Major brands and Hollywood studios appear to be questioning the benefits of social messaging as investors like BlackRock reverse course.
From Hollywood studios to beer makers and personal hygiene brands, for the past decade corporate America has been pushing increasingly progressive ideology, often to the outrage of a large portion of its target audiences and even to the detriment of its sales. But judging by recent statements made by some of the most influential figures in finance, there may be a small glimmer of hope at the end of this “woke” nightmare.
Over the years, the phrase ‘get woke, go broke’ has time and time again proven to be more than just a popular catchphrase. Take for example Gillette, which cost its owner Procter & Gamble $8 billion after the release of its infamous commercial that tried to take a dig at “toxic masculinity.” Or Budweiser, whose Bud Light used to be one of America’s top-selling beers but is now facing a nationwide boycott after the company did a catastrophic collaboration with transgender activist Dylan Mulvaney.
And, of course, there are Disney and Netflix who are still trying to win back their audiences after consistently releasing formulaic, preachy, LGBTQ agenda-driven films and TV shows that audiences are refusing to watch.
But, despite the boycotts, diminishing sales, and an increasingly frustrated customer base, these companies have refused to back down from their ‘woke’ messaging and have not shown any sign of going under any time soon.
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The thing is, that aside from activist writers, producers and marketing directors who aim to spread their questionable ideas about the world as far and wide as possible, there has always been another underlying reason why these companies have pursued progressive messaging. And that is ESG, or Environmental, Social, and Governance ratings.
As with all billion dollar corporations, money is made not only by selling stuff, but also by attracting investments. For years, companies like Disney, Netflix, Budweiser, and Gillette relied on their ESG ratings to draw in investors and keep their shareholders happy.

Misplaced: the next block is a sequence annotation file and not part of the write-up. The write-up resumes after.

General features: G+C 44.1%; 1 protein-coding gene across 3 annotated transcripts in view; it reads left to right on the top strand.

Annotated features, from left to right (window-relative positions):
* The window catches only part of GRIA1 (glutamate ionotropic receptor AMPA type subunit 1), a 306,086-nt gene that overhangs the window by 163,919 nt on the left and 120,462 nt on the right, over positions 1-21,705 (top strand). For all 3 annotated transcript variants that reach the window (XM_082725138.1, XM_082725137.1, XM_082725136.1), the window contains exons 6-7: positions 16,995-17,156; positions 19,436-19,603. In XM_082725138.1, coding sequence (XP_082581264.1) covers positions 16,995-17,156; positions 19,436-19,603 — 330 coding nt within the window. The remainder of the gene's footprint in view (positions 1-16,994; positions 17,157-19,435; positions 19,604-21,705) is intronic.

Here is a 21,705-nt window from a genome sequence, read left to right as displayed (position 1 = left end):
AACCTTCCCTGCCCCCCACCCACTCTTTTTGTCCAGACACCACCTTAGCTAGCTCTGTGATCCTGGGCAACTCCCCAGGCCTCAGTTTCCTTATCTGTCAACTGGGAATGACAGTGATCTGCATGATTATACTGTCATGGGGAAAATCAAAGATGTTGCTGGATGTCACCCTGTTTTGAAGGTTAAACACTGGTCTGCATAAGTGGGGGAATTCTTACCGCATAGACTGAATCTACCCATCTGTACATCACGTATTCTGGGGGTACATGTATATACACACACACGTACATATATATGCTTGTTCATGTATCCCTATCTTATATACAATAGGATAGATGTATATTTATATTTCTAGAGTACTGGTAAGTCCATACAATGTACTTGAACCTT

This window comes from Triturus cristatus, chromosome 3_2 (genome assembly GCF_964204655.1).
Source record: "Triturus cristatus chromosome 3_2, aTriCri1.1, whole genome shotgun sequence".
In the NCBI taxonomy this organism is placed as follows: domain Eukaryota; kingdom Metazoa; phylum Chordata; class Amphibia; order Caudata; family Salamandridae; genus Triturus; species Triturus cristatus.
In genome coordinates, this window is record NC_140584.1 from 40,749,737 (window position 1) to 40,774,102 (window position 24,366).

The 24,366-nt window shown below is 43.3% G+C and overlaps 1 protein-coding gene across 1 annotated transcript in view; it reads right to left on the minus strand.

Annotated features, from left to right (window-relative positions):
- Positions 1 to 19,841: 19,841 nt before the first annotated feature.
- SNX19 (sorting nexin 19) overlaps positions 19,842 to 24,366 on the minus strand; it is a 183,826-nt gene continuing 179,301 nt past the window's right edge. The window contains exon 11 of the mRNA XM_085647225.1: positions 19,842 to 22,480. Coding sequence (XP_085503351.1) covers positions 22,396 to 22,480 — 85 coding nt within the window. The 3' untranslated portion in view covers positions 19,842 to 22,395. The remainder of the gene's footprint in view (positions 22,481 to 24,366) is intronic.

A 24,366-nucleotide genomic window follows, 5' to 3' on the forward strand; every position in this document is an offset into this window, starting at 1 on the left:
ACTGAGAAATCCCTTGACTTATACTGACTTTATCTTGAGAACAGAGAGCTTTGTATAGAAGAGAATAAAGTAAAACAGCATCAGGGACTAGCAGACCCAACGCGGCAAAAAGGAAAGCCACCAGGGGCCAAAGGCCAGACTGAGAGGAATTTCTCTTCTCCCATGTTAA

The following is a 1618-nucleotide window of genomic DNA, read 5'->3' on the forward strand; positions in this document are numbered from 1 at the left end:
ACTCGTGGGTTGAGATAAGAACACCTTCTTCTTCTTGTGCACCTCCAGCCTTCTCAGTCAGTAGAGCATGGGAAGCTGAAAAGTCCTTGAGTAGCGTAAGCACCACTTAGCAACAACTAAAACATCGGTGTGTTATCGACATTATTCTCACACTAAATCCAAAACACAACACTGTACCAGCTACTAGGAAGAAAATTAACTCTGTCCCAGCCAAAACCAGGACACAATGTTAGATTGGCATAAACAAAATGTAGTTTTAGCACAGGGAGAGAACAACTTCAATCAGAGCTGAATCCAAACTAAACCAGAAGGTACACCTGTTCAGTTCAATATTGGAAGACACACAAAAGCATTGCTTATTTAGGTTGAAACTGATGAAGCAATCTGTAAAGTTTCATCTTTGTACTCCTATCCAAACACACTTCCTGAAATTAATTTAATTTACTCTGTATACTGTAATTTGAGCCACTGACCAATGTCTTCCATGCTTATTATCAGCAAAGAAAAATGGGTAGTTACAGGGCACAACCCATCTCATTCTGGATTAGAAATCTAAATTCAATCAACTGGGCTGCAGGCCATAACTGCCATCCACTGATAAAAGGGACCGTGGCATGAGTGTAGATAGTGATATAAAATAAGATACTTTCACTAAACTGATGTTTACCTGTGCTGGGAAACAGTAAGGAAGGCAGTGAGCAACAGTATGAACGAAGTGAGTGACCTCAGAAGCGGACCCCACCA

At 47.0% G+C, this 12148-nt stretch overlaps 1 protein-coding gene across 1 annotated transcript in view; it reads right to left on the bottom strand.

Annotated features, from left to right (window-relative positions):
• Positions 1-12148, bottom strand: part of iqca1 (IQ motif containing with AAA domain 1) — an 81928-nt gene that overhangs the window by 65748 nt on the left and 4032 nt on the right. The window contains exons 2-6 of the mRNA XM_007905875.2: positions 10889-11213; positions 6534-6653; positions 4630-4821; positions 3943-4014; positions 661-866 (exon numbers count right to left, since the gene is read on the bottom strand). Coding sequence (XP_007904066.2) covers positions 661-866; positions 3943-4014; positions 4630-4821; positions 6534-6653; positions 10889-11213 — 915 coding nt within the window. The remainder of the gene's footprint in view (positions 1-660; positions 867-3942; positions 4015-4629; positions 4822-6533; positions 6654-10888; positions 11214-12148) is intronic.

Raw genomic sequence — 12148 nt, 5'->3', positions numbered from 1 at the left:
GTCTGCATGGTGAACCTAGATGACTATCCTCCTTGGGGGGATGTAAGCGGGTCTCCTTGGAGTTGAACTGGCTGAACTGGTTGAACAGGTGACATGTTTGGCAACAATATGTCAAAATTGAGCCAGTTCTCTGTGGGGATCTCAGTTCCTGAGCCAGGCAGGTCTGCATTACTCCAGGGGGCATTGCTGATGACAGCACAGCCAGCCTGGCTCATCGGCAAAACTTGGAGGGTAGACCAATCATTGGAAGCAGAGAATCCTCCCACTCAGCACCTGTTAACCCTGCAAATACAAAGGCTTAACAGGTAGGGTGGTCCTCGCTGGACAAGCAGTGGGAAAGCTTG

The concept of ESG was first introduced at the United Nations back in 2004. On paper, these principles were meant to be a force for good and encourage companies to be more transparent, plus environmentally and socially responsible. The non-financial metrics were supposed to serve as a basis for companies to evaluate and rank their commitments to goals such as promoting diversity, fighting climate change, and performing social outreach, among other issues.
But in practice, ESG-compliant companies have instead consistently faced accusations of exclusively promoting progressive, liberal, or ‘woke’ ideology and focusing too much on keeping up their ESG ratings instead of listening to their customers and giving them what they ask for.
Billionaire Elon Musk, for example, has described ESG standards as “the devil” and a “scam” perpetrated by “phony social justice warriors” after several tobacco firms and oil giants like Exxon scored higher in the ratings than Tesla.
The forces behind ESG
Financial giants like BlackRock, Vanguard, and State Street (aka Big Capital), which manage trillions of dollars in investments and control some of the largest shares in most Fortune 500 companies have been using their influence to strong-arm companies all over the world to feverishly embrace ESG principles.
ESG ratings have effectively become a means to blackmail companies to push progressive ideology. Environmental responsibility has been distorted to mean unrealistic Net Zero demands. The Social rating is used to judge how much a company focuses on promoting modern gender ideology. And to get a good Governance score, companies have to hire Diversity, Equity, and Inclusion (DEI) officers and make sure their boards are of the ‘correct’ political mindset.
As explained by entrepreneur and GOP presidential candidate Vivek Ramaswamy, fund managers can make it “very difficult for you if you don’t abide by their agendas.” Companies like BlackRock can force top corporate management teams and boards to play by their rules because they possess the power to “determine, in many cases, executive compensation and bonuses and who gets re-elected or re-appointed to boards,” he said.
Meanwhile, BlackRock CEO Larry Fink, who has become known as “the face of ESG,” has warned that if a company, either public or private, doesn’t embrace ESG and refuses to engage with the community and have “a sense of purpose,” it will “ultimately lose the license to operate from key stakeholders.”
Change of heart?
However, this year, those same money managers have seemingly started to reverse course and drop support for ESG investment strategies.
In September, the Vanguard Group announced that it had approved just 2% of ESG resolutions brought by shareholders this year, down from 12% in 2022. Meanwhile, BlackRock, the world’s largest asset manager, approved only 7% of the social and climate proposals that it faced this year, compared to 24% in 2022.